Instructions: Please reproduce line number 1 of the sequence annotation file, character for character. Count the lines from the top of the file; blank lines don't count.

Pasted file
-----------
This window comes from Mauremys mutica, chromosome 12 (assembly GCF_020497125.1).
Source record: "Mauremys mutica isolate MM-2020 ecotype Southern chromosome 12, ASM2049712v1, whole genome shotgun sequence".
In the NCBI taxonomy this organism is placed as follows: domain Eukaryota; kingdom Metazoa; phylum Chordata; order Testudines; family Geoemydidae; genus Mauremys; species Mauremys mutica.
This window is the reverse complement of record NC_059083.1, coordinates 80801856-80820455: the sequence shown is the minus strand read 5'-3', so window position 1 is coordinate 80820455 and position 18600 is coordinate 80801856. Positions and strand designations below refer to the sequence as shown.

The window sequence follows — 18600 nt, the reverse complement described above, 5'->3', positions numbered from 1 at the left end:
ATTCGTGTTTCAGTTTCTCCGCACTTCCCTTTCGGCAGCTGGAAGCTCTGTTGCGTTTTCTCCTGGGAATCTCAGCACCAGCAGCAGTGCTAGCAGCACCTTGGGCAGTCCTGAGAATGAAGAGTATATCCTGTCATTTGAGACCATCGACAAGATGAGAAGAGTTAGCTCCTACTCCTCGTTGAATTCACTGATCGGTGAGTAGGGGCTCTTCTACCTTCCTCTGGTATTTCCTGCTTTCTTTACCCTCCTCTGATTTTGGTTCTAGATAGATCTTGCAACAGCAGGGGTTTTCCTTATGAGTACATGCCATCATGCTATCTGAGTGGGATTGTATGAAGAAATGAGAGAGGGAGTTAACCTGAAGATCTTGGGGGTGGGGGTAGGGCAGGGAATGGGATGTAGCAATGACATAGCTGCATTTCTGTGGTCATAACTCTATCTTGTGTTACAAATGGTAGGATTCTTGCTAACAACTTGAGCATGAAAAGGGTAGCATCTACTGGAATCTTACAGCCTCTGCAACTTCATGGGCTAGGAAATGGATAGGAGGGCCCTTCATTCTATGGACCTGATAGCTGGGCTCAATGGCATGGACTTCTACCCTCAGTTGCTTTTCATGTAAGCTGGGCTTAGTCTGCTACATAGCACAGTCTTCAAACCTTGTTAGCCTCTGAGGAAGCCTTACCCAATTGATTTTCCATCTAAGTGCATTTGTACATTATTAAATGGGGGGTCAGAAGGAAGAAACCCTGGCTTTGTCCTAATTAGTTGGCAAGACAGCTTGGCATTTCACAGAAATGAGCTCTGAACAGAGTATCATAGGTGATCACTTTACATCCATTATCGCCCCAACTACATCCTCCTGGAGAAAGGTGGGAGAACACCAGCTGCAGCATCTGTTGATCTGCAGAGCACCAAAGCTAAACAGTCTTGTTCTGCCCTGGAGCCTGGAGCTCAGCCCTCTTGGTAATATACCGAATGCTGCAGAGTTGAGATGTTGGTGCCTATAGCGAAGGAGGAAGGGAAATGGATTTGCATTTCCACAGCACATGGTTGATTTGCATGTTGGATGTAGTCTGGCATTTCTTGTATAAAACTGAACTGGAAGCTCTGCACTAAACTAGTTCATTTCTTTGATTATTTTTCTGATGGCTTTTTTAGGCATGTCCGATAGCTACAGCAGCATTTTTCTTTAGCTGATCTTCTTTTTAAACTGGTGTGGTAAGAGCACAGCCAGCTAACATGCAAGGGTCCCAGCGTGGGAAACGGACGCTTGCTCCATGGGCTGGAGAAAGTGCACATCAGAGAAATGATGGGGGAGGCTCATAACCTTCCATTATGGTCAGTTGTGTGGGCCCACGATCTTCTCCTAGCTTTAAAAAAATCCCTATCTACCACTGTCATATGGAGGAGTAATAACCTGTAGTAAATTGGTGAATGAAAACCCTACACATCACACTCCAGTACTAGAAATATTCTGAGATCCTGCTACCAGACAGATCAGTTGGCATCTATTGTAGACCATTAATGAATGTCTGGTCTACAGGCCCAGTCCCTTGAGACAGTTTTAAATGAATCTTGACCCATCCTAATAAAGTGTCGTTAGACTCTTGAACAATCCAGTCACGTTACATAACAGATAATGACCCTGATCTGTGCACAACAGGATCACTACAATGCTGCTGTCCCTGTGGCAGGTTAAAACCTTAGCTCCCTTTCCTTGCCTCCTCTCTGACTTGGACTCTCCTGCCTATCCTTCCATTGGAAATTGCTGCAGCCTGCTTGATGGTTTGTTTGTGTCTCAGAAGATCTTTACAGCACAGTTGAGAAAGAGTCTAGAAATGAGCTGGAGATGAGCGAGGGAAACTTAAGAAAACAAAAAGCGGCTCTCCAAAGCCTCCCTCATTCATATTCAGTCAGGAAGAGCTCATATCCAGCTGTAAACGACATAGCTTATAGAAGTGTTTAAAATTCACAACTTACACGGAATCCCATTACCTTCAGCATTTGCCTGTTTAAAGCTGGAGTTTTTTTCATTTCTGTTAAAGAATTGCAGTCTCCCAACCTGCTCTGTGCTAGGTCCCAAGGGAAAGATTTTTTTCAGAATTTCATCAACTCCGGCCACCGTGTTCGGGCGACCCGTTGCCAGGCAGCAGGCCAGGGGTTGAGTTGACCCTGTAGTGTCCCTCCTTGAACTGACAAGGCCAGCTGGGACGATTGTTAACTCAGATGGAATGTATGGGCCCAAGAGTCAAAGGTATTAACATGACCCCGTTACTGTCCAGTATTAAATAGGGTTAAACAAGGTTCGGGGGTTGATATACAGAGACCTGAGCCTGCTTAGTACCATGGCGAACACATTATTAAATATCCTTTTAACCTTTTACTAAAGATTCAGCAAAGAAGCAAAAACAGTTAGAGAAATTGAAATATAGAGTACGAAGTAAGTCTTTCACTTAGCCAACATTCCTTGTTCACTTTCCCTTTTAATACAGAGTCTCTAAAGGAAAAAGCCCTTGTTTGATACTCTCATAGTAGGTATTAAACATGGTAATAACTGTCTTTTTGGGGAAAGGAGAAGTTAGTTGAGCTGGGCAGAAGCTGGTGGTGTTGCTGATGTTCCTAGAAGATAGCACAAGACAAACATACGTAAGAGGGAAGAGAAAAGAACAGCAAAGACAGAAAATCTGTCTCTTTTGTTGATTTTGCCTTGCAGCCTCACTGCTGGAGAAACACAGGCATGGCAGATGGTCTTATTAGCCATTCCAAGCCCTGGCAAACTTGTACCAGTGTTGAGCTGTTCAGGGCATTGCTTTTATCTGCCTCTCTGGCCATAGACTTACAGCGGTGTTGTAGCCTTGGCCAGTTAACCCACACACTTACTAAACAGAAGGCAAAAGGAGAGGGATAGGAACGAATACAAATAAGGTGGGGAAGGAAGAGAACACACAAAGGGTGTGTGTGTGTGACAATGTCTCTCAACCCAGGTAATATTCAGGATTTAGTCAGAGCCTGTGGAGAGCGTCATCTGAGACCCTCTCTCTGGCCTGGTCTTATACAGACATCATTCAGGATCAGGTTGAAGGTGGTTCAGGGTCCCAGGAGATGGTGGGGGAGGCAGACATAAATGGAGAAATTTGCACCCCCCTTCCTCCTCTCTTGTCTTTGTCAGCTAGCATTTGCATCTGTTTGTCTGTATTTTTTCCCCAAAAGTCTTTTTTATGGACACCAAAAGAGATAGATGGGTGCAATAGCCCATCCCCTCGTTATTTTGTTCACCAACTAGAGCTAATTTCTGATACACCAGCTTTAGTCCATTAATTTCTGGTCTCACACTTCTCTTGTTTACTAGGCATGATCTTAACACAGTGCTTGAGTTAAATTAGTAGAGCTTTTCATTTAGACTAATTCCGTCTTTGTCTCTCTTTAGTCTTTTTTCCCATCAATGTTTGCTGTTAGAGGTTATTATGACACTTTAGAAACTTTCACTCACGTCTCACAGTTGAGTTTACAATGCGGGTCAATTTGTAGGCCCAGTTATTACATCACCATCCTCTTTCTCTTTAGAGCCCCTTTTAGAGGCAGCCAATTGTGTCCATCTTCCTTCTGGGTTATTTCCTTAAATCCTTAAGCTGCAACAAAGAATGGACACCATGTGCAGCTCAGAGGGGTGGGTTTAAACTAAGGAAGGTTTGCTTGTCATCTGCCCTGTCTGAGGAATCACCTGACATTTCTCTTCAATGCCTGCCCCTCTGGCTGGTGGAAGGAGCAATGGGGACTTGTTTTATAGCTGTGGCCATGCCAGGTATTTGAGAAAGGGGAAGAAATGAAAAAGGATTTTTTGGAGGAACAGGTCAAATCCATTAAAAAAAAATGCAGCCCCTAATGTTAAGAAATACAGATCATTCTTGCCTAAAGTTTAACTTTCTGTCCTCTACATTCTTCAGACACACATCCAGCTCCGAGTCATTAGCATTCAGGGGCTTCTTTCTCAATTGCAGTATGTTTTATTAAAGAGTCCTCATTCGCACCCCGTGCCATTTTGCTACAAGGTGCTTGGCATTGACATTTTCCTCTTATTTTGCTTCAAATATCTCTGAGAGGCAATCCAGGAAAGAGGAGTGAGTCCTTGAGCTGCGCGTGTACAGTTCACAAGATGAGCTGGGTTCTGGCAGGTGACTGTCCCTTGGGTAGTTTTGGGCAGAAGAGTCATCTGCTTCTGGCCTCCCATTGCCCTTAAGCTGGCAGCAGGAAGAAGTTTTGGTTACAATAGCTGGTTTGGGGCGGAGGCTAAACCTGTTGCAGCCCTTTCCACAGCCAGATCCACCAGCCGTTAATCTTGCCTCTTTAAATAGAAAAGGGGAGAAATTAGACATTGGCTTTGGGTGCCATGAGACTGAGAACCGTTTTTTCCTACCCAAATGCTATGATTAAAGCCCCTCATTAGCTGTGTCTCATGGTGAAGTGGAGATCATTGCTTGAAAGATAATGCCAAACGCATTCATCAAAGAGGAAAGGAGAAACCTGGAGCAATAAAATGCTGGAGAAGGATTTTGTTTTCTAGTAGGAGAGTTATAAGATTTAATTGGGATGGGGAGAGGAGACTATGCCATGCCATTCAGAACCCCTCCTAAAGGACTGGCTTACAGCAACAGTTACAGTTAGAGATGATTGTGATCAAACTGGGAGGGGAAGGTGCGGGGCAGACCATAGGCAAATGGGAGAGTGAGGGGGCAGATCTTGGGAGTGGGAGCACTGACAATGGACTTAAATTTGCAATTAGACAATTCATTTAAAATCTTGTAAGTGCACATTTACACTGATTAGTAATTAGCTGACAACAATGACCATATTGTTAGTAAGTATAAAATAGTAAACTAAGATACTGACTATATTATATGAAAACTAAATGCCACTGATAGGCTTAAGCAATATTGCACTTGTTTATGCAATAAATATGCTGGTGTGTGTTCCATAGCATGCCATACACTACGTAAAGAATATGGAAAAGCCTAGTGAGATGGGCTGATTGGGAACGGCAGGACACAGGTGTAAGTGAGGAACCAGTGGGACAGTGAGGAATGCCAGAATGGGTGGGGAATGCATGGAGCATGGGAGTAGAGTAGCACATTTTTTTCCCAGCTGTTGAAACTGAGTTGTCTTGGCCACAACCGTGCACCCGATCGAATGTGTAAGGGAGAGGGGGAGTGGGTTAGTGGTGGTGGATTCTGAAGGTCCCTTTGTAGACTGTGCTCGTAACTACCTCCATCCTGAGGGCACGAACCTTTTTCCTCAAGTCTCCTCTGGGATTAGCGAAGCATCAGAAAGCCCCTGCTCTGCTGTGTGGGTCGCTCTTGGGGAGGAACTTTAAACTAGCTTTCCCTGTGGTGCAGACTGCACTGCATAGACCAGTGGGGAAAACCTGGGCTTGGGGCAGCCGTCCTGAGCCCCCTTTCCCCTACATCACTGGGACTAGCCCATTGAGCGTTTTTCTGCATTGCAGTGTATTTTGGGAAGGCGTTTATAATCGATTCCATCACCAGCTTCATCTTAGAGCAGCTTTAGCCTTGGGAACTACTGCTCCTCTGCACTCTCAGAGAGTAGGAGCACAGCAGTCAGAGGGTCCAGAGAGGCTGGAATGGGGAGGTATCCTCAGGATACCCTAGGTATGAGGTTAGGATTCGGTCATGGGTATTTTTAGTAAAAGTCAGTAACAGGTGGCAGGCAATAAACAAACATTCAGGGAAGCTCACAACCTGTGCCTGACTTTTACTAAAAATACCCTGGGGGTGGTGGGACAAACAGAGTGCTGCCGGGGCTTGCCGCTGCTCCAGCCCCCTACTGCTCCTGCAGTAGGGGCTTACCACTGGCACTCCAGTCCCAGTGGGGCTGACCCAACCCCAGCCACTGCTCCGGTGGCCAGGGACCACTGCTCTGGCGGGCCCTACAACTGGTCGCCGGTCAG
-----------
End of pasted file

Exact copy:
This window comes from Mauremys mutica, chromosome 12 (assembly GCF_020497125.1).